Soundtrack Solutions

How do you get rights-free music for your edit? Ask a local.

Zach Giffin, Alaska

Words: Heather Hansman

The most contentious part of low-budget ski movies isn't usually gun violence, or police run-ins. It's music. Ask any professional filmmaker about music rights and you see the creases on their forehead suddenly appear. On the amateur level, plenty of athletes use songs they don't have rights to, but it's risky: artists will sue or sponsors will pull support in fear of litigation. Not everyone has Cali-P or a state-of-the-art studio on standby.

Solution? If you're Black Diamond athlete Zack Giffin, you go native and troll the local music scene of Hokkaido or Bariloche or Haines.

"It would be so much easier and make my videos so much more appealing if I could just drop in my favorite I-Wayne/Capelton fire track," says Giffin, who, along with his brother Sam, has been putting out movies as Right on Brother productions. "But, if you want to see how militant a peace loving Rastafari herbs-man really is, all you need to do is use his art to promote a corporate brand and tell him there is no money to pay for the music."

But mountain town bands are often keen to get their music heard by skiers, and Giffin says his quest to meet local musicians has turned into one of his favorite down-day hobbies, even if the music is occasionally unlistenable. "I often meet really great people who sound fantastic in person, but when I evaluate the album for potential usable sound tracks, something makes it impossible to put it to skiing," he says.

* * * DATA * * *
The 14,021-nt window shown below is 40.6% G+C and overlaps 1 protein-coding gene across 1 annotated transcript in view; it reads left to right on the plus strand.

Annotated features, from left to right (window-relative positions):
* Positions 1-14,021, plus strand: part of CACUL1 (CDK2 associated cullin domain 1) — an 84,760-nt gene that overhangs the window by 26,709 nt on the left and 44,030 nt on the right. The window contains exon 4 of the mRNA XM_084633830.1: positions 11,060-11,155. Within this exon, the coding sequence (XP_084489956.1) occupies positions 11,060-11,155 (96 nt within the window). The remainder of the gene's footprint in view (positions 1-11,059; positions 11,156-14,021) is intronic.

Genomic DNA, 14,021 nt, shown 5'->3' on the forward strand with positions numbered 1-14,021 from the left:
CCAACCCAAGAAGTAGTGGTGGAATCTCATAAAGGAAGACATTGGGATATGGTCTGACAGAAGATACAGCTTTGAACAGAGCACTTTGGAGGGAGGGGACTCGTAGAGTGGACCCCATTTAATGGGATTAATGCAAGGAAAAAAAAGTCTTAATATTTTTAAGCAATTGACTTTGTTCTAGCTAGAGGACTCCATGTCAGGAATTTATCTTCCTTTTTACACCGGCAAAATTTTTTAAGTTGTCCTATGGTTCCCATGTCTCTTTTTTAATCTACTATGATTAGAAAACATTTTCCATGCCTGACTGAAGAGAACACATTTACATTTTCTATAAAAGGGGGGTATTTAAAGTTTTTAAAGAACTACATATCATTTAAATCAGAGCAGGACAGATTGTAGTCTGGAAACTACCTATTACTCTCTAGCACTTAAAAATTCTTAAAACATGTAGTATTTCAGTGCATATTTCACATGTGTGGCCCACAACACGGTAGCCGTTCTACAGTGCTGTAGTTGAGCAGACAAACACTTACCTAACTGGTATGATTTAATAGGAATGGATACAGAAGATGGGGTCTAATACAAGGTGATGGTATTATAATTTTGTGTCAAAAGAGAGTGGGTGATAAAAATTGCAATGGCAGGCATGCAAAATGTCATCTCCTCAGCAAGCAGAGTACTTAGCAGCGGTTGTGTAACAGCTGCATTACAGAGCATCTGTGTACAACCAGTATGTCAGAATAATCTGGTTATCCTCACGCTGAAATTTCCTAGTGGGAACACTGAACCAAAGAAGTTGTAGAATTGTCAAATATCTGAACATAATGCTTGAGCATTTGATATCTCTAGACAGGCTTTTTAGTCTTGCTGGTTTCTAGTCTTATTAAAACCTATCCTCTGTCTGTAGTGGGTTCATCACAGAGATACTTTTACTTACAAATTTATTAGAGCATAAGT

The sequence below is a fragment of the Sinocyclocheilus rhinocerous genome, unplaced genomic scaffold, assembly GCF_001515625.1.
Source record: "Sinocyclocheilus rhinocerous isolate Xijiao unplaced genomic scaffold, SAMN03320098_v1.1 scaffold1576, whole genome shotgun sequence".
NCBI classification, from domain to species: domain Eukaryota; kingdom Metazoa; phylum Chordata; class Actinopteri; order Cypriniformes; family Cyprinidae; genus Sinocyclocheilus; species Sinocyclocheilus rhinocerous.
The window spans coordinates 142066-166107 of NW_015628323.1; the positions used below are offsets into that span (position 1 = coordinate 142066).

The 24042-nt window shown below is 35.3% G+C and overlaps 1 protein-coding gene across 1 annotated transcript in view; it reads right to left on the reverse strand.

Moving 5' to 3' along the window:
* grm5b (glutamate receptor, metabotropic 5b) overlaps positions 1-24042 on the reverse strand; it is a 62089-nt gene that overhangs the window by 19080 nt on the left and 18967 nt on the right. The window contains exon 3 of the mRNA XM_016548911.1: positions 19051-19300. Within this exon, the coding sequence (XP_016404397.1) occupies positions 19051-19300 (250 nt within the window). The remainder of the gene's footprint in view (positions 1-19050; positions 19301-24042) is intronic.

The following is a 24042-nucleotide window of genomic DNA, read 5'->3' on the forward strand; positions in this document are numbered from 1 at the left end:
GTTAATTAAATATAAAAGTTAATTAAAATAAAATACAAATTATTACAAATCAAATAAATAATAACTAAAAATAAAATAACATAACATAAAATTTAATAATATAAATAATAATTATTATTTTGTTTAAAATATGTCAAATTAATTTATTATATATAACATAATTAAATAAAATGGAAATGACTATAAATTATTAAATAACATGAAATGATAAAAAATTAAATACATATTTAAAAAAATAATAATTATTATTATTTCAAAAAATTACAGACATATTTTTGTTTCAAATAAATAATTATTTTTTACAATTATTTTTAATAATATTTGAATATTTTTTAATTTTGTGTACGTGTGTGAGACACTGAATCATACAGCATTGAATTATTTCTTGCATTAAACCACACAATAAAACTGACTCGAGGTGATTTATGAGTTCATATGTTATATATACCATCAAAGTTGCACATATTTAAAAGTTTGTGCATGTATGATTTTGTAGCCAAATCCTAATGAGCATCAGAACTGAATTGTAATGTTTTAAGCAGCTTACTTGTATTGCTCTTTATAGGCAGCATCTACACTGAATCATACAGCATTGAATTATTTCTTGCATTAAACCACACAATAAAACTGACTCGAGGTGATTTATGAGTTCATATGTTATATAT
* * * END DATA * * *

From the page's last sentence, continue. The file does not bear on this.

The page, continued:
On a recent trip to Alaska, he met John, a would-be rapper working the desk at the Juneau Best Western. He took a demo CD—which he says he always tries to pay for, in case he doesn't use the music—and ended up putting one of the tracks, "Creeping Dirty" over footage of him skiing glaciated spines.

"As I expected, I've heard from a bunch of people hating on it. I got comments like 'Black Diamond turns gangster' and 'worst music ever,'" he says. "What I hear is how little people understand about music rights and minority cultures."

Here's the edit. The Haines hip hop starts right around the two-minute mark.